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Blake's 7 - Referees need to step up their game

Hi, Paul Blake here again with another look at the crazy world of football.

In this week’s edition of ‘Blake’s 7’ I tackle the issue of two footed lunges, question whether referees have the bottle to apply football’s ‘serious foul play’ law changes and explain why Theo Walcott is being played out of position for Arsenal.

Hold on to your hats; it’s about to get controversial!

Referees lack bottle

Referees seem to lack the bottle to follow through with football law changes. Take the recent changes explaining serious foul play: ‘A tackle that endangers the safety of an opponent must be sanctioned as serious foul play.’

‘Any player who lunges at an opponent in challenging for the ball from the front, from the side, or from behind using one or both legs, with excessive force and endangering the safety of an opponent is guilty of serious foul play.’

Already, Premier League referees have botched the application of this law, most notably when Glen Johnson lunged two-footed at Joleon Lescott in the Carling Cup semi-final first-leg earlier this week, receiving nothing for his indiscretion and certainly not the red card prescribed by FIFA.

For years, FIFA has made some high profile law changes, yet few of them are ever fully enforced by referees in this country.

Under the spotlight again, Premier League referees will almost certainly neglect to enforce the ‘serious foul play’ law changes and their interpretation will be watered down so much that players will forget the law was ever changed in the first place.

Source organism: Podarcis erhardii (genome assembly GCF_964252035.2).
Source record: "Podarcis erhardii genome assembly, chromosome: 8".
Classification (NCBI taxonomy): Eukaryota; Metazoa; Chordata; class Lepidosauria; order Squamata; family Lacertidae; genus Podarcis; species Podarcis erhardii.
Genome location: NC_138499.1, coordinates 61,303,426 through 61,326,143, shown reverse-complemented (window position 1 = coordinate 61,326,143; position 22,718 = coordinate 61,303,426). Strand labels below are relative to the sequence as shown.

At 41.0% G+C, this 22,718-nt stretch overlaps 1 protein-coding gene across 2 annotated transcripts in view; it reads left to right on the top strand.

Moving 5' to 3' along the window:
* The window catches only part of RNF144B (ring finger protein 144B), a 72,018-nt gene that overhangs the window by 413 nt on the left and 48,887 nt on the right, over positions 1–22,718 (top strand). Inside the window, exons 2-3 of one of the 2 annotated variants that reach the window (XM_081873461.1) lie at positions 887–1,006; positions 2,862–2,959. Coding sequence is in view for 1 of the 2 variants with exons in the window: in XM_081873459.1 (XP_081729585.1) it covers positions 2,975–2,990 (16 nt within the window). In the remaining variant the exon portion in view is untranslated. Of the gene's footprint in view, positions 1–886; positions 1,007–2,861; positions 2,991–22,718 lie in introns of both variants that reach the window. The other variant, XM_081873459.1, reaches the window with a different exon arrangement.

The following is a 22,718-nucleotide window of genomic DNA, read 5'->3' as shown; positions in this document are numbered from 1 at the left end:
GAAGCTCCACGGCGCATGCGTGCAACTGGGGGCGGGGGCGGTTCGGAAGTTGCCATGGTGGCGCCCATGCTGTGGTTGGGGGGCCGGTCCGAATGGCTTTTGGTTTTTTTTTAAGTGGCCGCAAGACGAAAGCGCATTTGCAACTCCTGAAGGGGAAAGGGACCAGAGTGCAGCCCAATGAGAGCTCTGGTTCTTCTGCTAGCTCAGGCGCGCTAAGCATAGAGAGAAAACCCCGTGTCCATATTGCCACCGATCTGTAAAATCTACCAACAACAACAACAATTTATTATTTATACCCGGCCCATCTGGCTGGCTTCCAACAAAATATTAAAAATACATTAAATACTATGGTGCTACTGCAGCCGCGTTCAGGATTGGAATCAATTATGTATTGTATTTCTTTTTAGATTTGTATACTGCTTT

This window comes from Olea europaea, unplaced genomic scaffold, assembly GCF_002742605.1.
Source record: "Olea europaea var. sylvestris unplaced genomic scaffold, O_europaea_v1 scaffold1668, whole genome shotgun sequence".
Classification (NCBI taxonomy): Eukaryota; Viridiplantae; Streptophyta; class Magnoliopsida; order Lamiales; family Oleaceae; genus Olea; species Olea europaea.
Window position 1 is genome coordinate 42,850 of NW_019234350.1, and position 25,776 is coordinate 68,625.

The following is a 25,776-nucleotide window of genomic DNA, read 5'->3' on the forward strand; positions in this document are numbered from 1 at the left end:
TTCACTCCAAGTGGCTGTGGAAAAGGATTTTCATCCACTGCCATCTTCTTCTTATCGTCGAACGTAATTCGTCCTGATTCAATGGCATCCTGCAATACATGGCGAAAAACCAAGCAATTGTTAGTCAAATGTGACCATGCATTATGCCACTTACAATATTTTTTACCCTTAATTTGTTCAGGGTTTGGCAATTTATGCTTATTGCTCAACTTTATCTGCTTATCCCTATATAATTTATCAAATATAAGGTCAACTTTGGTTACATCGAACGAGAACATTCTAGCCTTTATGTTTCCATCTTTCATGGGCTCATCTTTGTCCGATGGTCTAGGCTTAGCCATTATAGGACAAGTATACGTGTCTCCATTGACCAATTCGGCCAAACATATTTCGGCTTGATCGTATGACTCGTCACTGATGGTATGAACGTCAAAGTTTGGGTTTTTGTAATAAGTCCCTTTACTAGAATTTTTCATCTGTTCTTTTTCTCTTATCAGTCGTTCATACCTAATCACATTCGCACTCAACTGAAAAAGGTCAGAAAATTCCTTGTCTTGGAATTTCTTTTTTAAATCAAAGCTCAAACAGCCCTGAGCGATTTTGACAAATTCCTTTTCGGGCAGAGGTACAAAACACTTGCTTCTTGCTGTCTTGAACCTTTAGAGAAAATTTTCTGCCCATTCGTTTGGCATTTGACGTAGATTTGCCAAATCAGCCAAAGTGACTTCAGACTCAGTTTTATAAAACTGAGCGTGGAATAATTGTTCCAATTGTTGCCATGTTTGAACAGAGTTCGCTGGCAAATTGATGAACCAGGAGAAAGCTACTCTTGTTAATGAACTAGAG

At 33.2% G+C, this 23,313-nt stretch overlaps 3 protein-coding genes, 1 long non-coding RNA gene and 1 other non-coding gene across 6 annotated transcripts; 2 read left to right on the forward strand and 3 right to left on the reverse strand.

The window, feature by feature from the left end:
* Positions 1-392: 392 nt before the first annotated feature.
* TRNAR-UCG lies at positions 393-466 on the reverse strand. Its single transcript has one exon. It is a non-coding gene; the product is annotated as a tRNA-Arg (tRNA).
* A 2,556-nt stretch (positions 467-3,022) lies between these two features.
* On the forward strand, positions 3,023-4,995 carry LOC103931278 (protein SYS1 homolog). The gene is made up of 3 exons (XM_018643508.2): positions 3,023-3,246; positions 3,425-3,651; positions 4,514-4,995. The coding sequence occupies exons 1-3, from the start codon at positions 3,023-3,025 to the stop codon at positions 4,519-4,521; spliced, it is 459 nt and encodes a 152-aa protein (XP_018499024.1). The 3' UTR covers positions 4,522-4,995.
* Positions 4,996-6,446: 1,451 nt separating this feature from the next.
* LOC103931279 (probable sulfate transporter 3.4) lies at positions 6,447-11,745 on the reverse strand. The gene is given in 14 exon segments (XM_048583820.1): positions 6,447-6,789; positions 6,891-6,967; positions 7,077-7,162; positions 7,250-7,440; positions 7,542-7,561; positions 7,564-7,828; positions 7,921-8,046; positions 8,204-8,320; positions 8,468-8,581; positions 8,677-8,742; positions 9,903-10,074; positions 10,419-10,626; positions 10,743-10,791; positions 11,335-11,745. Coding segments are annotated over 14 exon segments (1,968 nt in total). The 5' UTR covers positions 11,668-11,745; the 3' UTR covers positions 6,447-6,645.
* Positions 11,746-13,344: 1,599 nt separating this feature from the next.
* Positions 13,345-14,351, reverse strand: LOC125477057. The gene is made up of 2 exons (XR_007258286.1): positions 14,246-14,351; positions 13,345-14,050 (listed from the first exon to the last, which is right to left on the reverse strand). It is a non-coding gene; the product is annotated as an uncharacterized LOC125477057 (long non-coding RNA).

Stop giving Walcott a wide berth

Theo Walcott is being played out of position by Arsene Wenger and until the Gunners’ under fire boss realizes this, he will not get the best out of his player.

Walcott is at his most dangerous when he is playing through the middle, as a central striker, or on the right hand side of a midfield five. The reason for this is that Premier League full-backs have begun to work him out.

In a more advanced position, Walcott is easily marked and has little space in which to attack defenders. Furthermore, he is given little freedom to come in off his flank, in what has become a very rigid 4-3-3 system.

Against Swansea, Nathan Dyer, playing on the right for the Swans, clearly outshone Walcott. He attempted nine more passes than Walcott and completed five more of them too.

He made more attacking runs than his Arsenal counterpart and successfully attempted more tackles. Wenger should revert to a 4-4-2 system with Walcott playing alongside Van Persie, or he should employ him wide on the right in a more fluid 4-5-1.

City fans see red over Glen Johnson two-footed lunge

Glen Johnson’s tackle on Joleon Lescott should have been a red card. I agree, but…

Shouldn’t all football fans ask themselves why they feel so strongly about these tackles? Injuries are part and parcel of most sports, take ice-hockey and rugby, for example, or even something as mundane as cricket where injuries are common place. Why do we feel the need to protect footballers so much?